By John Kruse, Ph.D.
As Isaac passes through the heart of Louisiana, we can expect that the winds and torrential rains from the storm may cause some or even extensive injury to the cotton crop. The high, sustained wind speeds in particular will leave the leaves wrinkled and injured – something akin to what we cause when we apply tribufos. The plant will respond to stress with increased ethylene production and the whole process will likely result in some natural defoliation in the days after the storm passes through. Some cotton fields will be physically flattened or pushed over, but we hope that many of the plants will eventually stand back up. However, defoliation strategies may require aerial applications instead of ground rigs to prevent mechanical damage. One common misconception is that the crop damage results from all the salt water that the storm dumped on the crop. In truth, rain from the storm started out as ocean water evapotranspiration – in effect purifying the salts from it. No doubt the coast will be affected by salt water that is blown in by the storm surge, but once the storm is inland by a few miles, the deluge from above is fresh water. The best defoliation strategy at this point is to wait out the storm and let the leaves on the plant protect the cotton from the winds as best it can. Inspect the crop after the storm and make the appropriate plans. Even with some natural defoliation caused by the storm, defoliation strategies should take into account the current temperatures and crop condition, rather than trying to guess rate changes based on already defoliated leaves. We hope your cotton avoids serious injury from the storm, and are here to assist you.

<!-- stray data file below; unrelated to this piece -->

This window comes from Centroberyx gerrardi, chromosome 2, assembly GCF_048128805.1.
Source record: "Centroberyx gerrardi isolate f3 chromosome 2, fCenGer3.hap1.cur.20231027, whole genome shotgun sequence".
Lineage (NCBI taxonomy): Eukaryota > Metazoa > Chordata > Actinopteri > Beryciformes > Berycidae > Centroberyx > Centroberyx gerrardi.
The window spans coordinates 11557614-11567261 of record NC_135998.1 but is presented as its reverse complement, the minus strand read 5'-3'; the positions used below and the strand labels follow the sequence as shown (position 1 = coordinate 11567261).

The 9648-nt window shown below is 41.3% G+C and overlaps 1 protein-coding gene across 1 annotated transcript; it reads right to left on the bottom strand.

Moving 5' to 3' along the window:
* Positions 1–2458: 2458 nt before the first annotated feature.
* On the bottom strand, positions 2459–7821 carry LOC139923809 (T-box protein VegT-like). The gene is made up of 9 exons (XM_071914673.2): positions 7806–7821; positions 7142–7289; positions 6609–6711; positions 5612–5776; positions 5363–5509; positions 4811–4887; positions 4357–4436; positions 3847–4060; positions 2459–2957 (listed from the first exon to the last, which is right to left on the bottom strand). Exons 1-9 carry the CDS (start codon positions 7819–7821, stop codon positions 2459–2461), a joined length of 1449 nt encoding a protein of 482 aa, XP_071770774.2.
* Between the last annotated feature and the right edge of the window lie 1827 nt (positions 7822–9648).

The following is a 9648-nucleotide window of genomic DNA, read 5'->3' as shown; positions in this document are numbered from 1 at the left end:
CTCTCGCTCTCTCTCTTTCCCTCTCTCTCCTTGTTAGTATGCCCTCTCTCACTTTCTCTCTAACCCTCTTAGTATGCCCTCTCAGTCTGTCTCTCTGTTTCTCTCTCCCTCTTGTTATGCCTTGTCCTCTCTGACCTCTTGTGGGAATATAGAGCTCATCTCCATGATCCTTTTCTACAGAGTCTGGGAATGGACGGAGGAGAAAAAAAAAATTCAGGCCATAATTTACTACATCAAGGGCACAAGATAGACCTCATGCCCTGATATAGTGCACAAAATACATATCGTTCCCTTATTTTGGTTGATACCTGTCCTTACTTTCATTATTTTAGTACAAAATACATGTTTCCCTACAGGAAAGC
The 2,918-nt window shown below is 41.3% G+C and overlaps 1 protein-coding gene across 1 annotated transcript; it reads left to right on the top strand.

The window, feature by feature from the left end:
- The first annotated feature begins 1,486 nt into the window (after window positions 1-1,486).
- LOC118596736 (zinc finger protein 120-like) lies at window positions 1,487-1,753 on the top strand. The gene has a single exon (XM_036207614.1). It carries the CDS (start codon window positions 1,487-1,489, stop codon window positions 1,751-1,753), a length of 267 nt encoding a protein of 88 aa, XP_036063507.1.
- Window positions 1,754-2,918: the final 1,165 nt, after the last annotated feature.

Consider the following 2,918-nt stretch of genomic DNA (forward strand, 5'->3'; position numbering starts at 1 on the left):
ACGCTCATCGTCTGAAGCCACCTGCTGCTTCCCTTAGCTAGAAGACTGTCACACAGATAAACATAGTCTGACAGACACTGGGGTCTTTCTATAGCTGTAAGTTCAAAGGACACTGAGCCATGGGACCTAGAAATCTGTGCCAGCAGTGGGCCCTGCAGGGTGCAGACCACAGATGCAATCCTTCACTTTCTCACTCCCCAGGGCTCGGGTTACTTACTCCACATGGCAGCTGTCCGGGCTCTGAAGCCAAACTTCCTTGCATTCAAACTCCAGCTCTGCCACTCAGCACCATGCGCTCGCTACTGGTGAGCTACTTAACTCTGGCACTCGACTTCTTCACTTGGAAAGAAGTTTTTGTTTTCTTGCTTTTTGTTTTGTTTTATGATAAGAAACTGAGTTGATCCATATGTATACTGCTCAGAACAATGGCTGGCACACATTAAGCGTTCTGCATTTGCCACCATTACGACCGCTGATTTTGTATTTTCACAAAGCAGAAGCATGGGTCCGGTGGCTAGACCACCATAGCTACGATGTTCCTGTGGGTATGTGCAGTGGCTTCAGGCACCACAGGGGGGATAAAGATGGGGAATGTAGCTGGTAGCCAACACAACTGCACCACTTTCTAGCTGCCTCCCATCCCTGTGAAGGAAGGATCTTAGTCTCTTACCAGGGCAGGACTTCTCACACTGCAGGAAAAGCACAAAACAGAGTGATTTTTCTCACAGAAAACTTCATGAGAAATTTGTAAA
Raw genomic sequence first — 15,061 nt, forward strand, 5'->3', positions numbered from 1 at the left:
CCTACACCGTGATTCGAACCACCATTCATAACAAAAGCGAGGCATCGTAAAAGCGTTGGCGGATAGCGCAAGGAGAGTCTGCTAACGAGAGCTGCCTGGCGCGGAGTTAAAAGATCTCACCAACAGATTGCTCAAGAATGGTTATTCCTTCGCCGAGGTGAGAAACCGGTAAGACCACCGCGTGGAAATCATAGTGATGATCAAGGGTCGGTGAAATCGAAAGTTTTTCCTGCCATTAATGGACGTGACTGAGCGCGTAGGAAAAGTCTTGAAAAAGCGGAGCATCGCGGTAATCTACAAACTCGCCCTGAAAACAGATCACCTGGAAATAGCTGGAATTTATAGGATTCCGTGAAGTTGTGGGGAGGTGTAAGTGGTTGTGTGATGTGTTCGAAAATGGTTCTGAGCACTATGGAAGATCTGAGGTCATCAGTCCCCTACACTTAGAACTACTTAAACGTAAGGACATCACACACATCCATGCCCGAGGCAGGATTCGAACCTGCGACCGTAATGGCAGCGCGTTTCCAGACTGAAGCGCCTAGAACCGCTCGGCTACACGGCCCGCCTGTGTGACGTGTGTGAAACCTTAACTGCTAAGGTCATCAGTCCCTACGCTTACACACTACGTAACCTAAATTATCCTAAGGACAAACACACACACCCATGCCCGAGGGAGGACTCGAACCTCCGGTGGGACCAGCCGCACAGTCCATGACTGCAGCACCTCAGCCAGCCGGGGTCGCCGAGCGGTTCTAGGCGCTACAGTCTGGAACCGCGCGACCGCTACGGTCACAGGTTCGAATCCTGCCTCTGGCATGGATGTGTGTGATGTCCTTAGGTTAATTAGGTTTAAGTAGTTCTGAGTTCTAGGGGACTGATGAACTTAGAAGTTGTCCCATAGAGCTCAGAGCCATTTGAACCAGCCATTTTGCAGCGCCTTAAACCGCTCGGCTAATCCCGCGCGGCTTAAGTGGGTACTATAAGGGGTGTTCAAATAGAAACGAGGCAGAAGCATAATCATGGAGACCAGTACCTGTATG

Cotton and Feedgrain Specialist